Thanks (1)
22nd Oct 2013 19:59

Do start-up practitioners want to work alone?

I started on my own 13 years ago after being made redundant as accountant with a large retail firm. Shortly after joining it I saw the writing on the wall, but neither the FD or MD would listen to my advice. As I was nearing 50, I knew no other firm would employ me despite my experience due to ageism, but I still tried for positions, and stuck where I was,

When the inevitable day came, I knew that at my age I would be considered too old for employment, so started self employment

The beginning was very hard but the rapid increase in clients by word of mouth was almost overwhelming. I was forced to use the services of a self employed book keeper, but I soon discovered it was taking longer to correct her mistakes than do the work myself.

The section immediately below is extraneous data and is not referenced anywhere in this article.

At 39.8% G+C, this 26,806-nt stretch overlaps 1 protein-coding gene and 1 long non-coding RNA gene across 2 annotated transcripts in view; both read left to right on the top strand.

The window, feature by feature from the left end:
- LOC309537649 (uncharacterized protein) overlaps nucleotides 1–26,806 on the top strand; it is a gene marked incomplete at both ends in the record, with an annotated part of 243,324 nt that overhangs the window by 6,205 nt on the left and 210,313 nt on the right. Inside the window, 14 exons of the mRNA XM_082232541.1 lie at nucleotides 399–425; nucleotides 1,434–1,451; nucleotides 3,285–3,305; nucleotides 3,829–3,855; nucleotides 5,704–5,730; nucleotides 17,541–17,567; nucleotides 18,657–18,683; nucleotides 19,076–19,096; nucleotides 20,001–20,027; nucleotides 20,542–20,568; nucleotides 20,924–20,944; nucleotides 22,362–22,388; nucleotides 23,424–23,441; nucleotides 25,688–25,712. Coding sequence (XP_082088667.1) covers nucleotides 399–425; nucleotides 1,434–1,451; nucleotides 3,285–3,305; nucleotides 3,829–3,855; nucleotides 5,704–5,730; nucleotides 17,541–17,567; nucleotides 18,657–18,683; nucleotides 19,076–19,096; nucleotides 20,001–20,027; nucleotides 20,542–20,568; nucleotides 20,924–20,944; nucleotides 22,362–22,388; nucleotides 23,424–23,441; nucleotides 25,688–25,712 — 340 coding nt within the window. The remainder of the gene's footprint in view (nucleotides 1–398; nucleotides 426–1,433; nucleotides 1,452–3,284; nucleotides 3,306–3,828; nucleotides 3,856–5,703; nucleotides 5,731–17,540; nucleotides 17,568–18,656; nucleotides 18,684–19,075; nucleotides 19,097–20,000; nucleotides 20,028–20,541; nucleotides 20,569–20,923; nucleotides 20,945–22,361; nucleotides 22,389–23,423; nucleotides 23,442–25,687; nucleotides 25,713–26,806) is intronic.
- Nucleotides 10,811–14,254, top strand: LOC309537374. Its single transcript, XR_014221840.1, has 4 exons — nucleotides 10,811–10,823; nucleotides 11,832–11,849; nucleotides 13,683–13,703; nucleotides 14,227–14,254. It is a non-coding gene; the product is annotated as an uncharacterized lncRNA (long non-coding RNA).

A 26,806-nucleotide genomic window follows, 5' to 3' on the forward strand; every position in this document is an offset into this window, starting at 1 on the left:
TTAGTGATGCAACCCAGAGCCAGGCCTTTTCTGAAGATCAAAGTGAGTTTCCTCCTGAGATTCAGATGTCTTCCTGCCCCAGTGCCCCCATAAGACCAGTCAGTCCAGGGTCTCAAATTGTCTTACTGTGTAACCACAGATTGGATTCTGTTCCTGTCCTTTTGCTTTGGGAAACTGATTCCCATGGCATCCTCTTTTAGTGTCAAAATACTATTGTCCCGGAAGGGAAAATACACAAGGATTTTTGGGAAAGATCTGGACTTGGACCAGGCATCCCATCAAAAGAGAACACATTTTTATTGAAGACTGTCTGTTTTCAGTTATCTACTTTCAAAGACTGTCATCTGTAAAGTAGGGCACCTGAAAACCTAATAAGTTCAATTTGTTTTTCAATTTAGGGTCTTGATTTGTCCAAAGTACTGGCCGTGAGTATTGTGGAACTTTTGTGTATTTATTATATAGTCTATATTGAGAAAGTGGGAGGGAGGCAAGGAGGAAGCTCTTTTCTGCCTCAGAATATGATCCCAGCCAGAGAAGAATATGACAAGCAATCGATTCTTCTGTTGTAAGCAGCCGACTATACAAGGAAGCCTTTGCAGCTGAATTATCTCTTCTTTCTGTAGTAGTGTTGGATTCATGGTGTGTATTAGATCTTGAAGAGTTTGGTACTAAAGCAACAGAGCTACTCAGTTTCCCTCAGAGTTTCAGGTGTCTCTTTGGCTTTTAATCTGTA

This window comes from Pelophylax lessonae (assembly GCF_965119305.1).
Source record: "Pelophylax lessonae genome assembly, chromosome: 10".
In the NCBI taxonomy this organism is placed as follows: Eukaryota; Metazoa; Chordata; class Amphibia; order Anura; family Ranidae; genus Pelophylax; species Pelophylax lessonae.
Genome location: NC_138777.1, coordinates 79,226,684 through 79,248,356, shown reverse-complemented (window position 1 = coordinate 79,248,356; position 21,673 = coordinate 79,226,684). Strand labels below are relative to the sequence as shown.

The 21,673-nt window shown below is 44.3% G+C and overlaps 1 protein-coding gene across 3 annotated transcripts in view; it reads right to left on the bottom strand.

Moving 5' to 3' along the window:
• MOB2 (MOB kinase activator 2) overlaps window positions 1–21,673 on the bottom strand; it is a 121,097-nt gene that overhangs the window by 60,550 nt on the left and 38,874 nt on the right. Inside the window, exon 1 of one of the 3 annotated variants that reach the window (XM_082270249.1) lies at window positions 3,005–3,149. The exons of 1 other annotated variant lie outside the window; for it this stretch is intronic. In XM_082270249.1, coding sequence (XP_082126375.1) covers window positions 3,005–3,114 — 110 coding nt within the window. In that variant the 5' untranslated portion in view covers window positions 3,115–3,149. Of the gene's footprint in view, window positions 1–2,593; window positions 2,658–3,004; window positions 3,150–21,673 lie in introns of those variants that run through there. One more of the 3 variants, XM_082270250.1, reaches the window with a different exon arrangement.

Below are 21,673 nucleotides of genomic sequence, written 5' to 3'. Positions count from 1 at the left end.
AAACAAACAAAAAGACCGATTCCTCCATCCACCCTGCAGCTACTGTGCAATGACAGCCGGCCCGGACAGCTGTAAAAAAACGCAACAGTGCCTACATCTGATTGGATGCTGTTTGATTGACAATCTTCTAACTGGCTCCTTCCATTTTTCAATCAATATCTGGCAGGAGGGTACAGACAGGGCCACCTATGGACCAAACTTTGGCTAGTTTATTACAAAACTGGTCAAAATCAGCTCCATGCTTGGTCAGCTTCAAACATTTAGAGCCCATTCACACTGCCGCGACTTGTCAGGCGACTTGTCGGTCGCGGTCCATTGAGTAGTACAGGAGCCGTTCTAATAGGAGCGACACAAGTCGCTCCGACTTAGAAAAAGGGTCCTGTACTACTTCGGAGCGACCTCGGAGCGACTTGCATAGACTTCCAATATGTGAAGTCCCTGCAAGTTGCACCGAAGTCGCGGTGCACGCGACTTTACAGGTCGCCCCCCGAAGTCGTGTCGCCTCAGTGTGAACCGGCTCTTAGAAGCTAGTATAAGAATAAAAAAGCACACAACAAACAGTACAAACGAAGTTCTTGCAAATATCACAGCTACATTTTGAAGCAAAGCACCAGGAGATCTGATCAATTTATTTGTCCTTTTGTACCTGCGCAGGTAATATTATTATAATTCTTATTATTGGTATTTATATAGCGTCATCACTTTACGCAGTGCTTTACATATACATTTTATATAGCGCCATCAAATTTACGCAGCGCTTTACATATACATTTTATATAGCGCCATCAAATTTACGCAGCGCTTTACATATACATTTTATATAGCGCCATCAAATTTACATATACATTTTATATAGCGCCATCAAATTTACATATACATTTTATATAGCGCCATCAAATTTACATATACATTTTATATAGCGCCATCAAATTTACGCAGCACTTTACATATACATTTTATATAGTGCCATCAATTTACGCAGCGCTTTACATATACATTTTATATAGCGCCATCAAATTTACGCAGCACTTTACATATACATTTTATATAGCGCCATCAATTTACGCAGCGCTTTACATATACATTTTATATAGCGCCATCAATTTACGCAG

Working alone has suited me, but if I had started S/E long before I did, I would probably have sought a sub contractor to take some of the strain off me. The recession, and number of those employed but working for the black economy, has lost me several clients, but I have other sources of income now; the state pension.

Thanks (2)
By Ranilp
15th Nov 2013 14:36

Introduction to Leonard


I would be pleased if you could give me an introduction to Leonard.

I have just set up a practice and am going through the pains of trying to find clients. Would certainly like to have a chat with him and see where it leads.



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25th May 2014 15:24

The Inner Circle for Accountants

This article led to a number of people asking to be put in touch with 'Leonard'.

The other outcome was that I have now established a group (currently only in London I'm afraid) for established sole practitioners to meet together and benefit from sharing ideas and solutions. I facilitate the group to keep discussions focused and share related insights picked up from my travels and conversations with a wider groups of accountants.

Further details here: The Inner Circle for Accountants